Now, the Continental Army sat perched on the heights of Morristown, New Jersey, where every day it swelled with new recruits. But Howe was undeterred. His confidence was bolstered by the large number of Tories (or Loyalists) in New York City, who optimistically referred to 1777 as the 'Year of the Hangman' since the triple 7s appeared to resemble the gallows upon which the traitorous Patriots would soon hang. Never known for his hastiness, Howe was in no hurry to commence the next campaign season; he could often be found at high-end balls or plays, always in the company of his pretty American mistress, Mrs. Elizabeth Loring. Yet when he was not carousing with New York's high society, Howe was dreaming of Philadelphia. The city – which was not only the seat of the Second Continental Congress but also the largest city in the United States – lay not too far to the south of Howe's current position. He imagined that, by threatening the revolutionary capital, he could draw Washington's army out of hiding, and could fight the Americans on ground of his own choosing. If Howe could both destroy the Continental Army and capture Philadelphia in a single campaign season, he believed that the American rebellion would collapse. By the end of the year, the Patriots would indeed be swinging from gallows and the crowds in London would be cheering the name of Howe.

Sir William Howe
Sir William Howe
Richard Purcell (Public Domain)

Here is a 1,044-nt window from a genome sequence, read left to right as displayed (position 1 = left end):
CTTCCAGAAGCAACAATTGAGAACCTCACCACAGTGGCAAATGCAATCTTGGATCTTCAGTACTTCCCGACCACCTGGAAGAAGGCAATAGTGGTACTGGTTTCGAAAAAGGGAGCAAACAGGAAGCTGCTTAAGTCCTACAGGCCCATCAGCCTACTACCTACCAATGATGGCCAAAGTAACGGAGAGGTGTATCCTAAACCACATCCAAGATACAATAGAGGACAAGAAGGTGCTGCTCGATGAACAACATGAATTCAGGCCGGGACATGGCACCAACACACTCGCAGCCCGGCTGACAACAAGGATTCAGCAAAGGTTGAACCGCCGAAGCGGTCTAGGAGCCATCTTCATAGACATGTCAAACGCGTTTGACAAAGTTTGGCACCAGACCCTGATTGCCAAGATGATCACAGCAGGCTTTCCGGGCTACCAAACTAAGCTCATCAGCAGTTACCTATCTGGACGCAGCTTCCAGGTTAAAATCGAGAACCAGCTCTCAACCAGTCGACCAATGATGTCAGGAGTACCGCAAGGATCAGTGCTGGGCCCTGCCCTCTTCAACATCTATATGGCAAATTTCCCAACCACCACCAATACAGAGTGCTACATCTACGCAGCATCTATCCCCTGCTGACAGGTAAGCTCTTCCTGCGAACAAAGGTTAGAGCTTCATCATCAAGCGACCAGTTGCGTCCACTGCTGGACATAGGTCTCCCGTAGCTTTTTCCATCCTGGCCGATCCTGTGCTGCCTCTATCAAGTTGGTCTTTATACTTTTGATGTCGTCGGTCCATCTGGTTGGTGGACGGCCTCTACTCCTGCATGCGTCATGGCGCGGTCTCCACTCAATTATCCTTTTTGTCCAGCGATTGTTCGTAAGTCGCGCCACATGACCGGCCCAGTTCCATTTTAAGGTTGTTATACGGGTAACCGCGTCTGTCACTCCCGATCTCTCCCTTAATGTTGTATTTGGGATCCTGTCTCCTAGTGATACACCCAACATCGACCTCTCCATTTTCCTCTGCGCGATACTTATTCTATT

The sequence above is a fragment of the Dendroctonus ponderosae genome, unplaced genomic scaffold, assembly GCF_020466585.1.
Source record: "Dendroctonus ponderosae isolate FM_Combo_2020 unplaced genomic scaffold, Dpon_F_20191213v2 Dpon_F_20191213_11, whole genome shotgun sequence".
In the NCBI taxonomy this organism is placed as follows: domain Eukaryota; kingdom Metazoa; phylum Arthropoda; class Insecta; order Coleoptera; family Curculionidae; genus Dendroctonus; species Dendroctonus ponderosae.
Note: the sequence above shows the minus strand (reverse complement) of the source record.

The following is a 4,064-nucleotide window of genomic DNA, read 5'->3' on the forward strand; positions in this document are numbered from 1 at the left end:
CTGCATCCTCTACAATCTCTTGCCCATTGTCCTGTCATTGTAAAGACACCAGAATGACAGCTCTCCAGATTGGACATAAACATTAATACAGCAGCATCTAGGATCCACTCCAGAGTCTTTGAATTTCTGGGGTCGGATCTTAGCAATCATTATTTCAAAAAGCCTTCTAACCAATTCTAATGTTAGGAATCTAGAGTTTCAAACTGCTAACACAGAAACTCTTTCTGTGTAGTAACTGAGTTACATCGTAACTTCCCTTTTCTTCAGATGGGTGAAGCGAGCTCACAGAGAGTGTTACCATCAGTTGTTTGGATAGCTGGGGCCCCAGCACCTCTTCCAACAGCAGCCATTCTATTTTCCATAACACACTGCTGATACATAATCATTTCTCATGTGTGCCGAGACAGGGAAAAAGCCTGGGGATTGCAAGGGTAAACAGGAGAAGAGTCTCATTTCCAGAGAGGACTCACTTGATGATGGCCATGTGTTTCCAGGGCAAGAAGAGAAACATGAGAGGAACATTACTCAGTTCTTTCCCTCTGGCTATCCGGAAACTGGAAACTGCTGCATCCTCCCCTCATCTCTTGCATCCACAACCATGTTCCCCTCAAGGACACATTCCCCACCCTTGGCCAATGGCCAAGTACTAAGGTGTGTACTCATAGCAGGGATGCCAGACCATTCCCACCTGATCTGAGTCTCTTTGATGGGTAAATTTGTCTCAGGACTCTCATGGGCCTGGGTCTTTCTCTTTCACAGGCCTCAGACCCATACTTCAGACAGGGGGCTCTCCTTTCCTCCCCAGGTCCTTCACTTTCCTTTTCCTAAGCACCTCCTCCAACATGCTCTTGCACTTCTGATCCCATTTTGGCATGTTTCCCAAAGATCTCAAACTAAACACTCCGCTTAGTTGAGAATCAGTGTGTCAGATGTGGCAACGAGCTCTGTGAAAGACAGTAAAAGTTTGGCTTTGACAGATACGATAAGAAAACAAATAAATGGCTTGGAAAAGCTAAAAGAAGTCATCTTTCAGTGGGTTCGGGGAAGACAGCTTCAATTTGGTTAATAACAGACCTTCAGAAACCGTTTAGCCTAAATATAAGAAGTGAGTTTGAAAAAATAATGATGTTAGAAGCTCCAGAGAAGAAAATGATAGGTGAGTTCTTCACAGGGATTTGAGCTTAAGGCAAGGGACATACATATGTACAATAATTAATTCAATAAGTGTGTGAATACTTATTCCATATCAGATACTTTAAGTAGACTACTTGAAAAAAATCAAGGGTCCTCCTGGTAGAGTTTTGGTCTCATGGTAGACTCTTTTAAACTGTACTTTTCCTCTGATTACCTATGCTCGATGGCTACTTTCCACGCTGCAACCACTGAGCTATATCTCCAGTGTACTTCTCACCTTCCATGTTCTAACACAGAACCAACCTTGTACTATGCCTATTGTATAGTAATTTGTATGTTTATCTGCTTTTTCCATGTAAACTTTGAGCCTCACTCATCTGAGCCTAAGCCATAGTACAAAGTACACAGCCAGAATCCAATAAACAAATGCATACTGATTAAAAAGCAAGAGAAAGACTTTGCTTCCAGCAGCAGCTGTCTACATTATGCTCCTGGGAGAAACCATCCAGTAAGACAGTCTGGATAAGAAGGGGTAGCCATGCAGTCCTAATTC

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In February, Howe wrote about this plan to Lord George Germain, the colonial secretary of state. Germain sent a reply in which he outlined a different strategy that the British ministry had prepared for 1777: General John Burgoyne was going to lead an army out of Canada and march south along the Hudson River, thereby isolating the New England colonies and cutting the United States in half. Germain asked if Howe would be able to march north from New York City and join forces with Burgoyne at Albany. The British commander-in-chief was a little frustrated by this request; he did not want to support a campaign that would see most of the glory fall to his rival, Burgoyne, nor did he want to give up his golden opportunity to capture Philadelphia. Howe wrote back to Germain, emphasizing the importance of seizing Philadelphia now and promising that he would march in support of Burgoyne once the American capital had fallen. Germain acquiesced and gave Howe the go-ahead, although he failed to furnish Howe with the reinforcements and supplies that he had requested. Exasperated, Howe nevertheless began to prepare for the Philadelphia expedition, which he believed would win him the war.